3. Made a decision to turn our first 50 pages over to an agent, hoping like hell she understands them.
4. Made a searching and fearless inventory of our internet presence and platform.
5. Found out from our CP, our betas, and another form rejection the exact nature of our manuscript’s problems.
6. Were one more form rejection away from saying “screw it,” deleting the whole thing and removing all the defective characters.
7. Humbly edited to remove our shortcomings.
8. Made a list of all agents we had queried, and became willing to nudge them all.
9. Sent fulls to such people wherever possible, except when they didn’t ask for them, which was most of the time.
10. Continued to stalk agents on the internet, and when we were rejected, promptly revenge queried.
11. Prayed, meditated, used a Ouija Board, called the psychic hotline, wore our “lucky querying socks” and did everything else we could think of to try to understand this process, praying only for a “revise & resubmit” from an A-list agent and the power to carry that out.
12. In order to keep from going insane as the result of this process, we bitch and moan to other querying writers, who practice these principles in all of their queries.

The Trouble with Prologues

This should really be a five word blog post:

Prologues are trickier than shit.

The end.

Notice there’s no advice. The second rule in Elmore Leonard’s ten rules of writing is “Avoid Prologues.” At first this sounds like Mr. Leonard is telling us not to use prologues. Until you realize that the Rule 1 and Rule 3 don’t start with the word “avoid.” They start with the word “never.”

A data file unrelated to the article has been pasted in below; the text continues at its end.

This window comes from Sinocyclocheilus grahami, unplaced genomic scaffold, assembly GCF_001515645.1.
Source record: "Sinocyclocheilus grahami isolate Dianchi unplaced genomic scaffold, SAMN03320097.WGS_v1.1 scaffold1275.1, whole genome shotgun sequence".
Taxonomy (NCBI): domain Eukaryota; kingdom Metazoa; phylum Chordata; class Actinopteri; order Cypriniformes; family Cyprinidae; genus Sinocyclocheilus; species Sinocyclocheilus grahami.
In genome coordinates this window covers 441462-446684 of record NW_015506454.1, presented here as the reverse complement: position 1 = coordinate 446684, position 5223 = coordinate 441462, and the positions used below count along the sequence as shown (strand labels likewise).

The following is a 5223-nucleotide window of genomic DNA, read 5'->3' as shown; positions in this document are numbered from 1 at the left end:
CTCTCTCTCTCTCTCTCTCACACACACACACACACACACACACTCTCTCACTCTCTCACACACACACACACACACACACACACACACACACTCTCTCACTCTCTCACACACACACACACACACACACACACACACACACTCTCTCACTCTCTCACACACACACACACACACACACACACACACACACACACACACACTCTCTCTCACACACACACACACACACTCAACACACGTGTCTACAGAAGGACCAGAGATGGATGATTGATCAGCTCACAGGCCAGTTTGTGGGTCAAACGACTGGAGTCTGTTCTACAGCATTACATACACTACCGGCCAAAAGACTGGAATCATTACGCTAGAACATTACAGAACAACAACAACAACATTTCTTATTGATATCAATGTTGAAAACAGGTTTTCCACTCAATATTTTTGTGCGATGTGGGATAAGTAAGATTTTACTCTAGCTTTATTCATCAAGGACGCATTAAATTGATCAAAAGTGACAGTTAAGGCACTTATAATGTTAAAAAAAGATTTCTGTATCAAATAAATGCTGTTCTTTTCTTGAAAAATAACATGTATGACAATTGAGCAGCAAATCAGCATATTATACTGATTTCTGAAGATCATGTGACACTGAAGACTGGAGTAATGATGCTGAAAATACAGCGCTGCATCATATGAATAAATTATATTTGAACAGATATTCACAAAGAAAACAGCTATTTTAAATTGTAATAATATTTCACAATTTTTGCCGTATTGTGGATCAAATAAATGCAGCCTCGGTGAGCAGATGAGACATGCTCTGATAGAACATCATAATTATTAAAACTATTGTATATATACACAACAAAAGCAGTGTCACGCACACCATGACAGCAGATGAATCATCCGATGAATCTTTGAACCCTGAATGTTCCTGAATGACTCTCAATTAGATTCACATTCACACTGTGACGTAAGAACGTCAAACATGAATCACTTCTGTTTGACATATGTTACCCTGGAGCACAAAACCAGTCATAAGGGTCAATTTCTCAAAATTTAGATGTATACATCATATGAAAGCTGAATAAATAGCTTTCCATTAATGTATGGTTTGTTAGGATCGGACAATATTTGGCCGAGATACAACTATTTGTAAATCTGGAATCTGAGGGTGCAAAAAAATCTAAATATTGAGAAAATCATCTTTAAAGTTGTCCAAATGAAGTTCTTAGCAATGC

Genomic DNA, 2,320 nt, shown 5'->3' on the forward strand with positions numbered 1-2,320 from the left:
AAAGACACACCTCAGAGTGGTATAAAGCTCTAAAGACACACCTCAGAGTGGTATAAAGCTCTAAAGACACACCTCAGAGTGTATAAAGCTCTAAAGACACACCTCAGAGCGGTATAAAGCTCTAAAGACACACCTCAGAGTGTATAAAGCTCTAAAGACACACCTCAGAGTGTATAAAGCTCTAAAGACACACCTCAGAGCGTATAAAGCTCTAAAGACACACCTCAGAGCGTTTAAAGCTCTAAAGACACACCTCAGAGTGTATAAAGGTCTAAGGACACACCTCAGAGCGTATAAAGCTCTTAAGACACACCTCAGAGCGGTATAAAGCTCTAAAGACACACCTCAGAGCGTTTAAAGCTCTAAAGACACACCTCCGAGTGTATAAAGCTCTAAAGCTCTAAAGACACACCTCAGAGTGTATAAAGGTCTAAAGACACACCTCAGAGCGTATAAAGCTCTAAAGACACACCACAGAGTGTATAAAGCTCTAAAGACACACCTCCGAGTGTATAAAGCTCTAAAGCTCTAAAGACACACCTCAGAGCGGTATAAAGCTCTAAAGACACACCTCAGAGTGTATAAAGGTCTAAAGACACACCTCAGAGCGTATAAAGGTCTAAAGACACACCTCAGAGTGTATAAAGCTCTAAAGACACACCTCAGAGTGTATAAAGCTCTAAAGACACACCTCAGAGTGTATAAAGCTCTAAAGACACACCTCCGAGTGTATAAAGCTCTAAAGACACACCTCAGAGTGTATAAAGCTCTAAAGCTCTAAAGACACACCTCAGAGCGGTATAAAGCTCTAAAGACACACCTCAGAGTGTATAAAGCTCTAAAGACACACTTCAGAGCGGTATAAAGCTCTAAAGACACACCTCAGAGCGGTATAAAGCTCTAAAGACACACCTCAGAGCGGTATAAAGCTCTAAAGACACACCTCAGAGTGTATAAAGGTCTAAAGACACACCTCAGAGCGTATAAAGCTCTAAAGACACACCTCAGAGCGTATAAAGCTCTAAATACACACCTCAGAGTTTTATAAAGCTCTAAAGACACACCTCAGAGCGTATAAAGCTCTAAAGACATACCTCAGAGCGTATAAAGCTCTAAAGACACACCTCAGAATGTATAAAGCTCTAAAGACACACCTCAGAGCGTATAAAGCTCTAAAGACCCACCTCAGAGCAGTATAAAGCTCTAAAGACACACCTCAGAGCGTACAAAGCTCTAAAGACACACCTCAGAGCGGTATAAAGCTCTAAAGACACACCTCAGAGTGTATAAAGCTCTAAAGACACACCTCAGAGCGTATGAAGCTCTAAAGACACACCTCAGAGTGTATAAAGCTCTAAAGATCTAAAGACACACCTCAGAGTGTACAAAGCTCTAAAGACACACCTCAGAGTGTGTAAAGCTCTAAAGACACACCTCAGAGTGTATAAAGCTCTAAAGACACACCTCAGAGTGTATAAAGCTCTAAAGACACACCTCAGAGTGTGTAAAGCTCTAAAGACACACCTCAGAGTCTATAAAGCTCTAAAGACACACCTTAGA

Avoid means steer clear of, think twice about, shy away from. Never means, well, never. Ever. Not even once. That’s a big difference. Particularly when Mr. Leonard’s comments about that rule consist largely of a brilliant example of someone (well, not someone, John Fucking Steinbeck) using a prologue.

From a pure writing standpoint, the answer is probably this: If you really know what you are doing and execute correctly, there’s nothing wrong with having a prologue. But remember, prologues are trickier than shit.

So tricky, in fact, I think writers who don’t already have a publishing (by which I mean novels) track record need to avoid them if at all possible.

The Real Problem with Prologues for Querying Writers

I think the entire prologue situation (both the problem itself and the extent to which writers exaggerate that problem) was summed up beautifully by Angela James, an editor for Carina Press (a Harlequin digital first imprint). She said:

Of course, I’m an editor, and if you’ve heard it once you’ve probably heard it from an editor or agent: we’re not always fans of prologues. I think this has morphed into authors saying that we HATE prologues, but that’s not true. What’s true is this: we see a lot of stories come through our slush pile that start with prologues, and 9 out of 10 times, they’re not necessary.

I’m willing to bet she speaks for virtually every agent and editor in the business when she says it begins – and ends – with “We’re not always fans of prologues.”

That’s far from “never do it or you will immediately burst into flames and the souls of your loved ones will be doomed for all eternity,” which is how a LOT of writers tend to treat the issue. Still, it’s a really good idea to avoid them if you can.

Why other people’s prologues suck (not yours, I’m sure yours is wonderful)